23 Juillet 2016
July 21, 2016
The chairman of Japan's nuclear watchdog admitted in a news conference on July 20 that its secretariat's renewed method of calculating standard ground motion from earthquakes at Kansai Electric Power Co.'s Oi Nuclear Power Plant in Fukui Prefecture was insufficient.
"It was hasty. We are reflecting on this," Shunichi Tanaka, chairman of the Nuclear Regulatory Authority (NRA), said. He said the secretariat's recalculated data would be taken back to the drawing board, but expressed the view that the NRA had no intention of reviewing Kansai Electric's own calculations.
Ground motion is measured in gals -- a unit of acceleration -- with 1 gal defined as 1 centimeter per second squared.
Kunihiko Shimazaki, former deputy chairman of the NRA, had earlier pointed out that the Irikura-Miyake method initially used to calculate standard ground motion at the Oi Nuclear Power Plant produced an estimate that was too low. On July 13, the NRA secretariat released new calculations based on the separate Takemura method, which predicted that shaking at the nuclear plant could reach 644 gals. However, this was smaller than the 856 gals calculated by Kansai Electric, resulting in criticism of the calculation method. Shimazaki estimated that under the Takemura method, ground motion acceleration could reach up to 1,500 gals.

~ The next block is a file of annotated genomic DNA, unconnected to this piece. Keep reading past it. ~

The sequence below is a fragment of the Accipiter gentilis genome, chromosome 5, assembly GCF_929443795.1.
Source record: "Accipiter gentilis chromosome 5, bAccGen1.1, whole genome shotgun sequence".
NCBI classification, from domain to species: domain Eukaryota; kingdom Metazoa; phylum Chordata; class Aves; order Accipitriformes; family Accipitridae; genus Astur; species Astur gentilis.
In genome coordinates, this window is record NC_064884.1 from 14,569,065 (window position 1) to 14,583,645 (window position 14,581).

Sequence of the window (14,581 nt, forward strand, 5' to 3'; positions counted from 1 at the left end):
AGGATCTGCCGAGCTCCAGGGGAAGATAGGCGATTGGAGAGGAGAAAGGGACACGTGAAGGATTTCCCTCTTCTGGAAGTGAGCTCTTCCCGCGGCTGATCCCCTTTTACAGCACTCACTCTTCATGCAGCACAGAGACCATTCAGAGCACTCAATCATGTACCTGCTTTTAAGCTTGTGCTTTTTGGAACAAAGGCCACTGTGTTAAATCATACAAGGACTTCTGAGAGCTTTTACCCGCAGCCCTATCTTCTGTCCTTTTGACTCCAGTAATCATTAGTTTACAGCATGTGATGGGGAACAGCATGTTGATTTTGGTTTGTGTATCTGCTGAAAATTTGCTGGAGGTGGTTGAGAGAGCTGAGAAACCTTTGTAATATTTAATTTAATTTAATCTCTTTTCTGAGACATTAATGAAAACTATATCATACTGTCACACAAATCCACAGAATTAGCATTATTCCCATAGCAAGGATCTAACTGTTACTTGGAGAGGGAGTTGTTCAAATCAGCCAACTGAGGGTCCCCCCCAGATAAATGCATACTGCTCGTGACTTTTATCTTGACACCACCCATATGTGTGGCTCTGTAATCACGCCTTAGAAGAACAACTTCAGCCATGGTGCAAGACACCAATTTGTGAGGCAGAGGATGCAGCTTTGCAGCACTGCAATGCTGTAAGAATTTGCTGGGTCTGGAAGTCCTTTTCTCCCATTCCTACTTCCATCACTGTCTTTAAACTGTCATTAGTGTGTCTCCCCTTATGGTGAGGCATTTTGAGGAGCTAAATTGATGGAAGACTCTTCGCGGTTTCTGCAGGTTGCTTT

In the news conference on July 20, Tanaka said that calculations based on the Irikura-Miyake method would continue, but that the secretariat's renewed calculations based on the Takemura method could not be trusted and therefore would not be adopted.
During the same news conference, however, a representative of the secretariat expressed a divergent view, saying that the results from the two different calculation methods could be compared in relative terms.
On July 13, based on the results of its recalculation, the NRA secretariat dismissed Shimazaki's views. However, after Shimazaki met with secretariat officials on July 19, it made a turnaround and acknowledged its insufficiencies, stating, "The recalculation was stretched." Tanaka said he was aware of problems with the renewed calculation on July 14, the day after the announcement.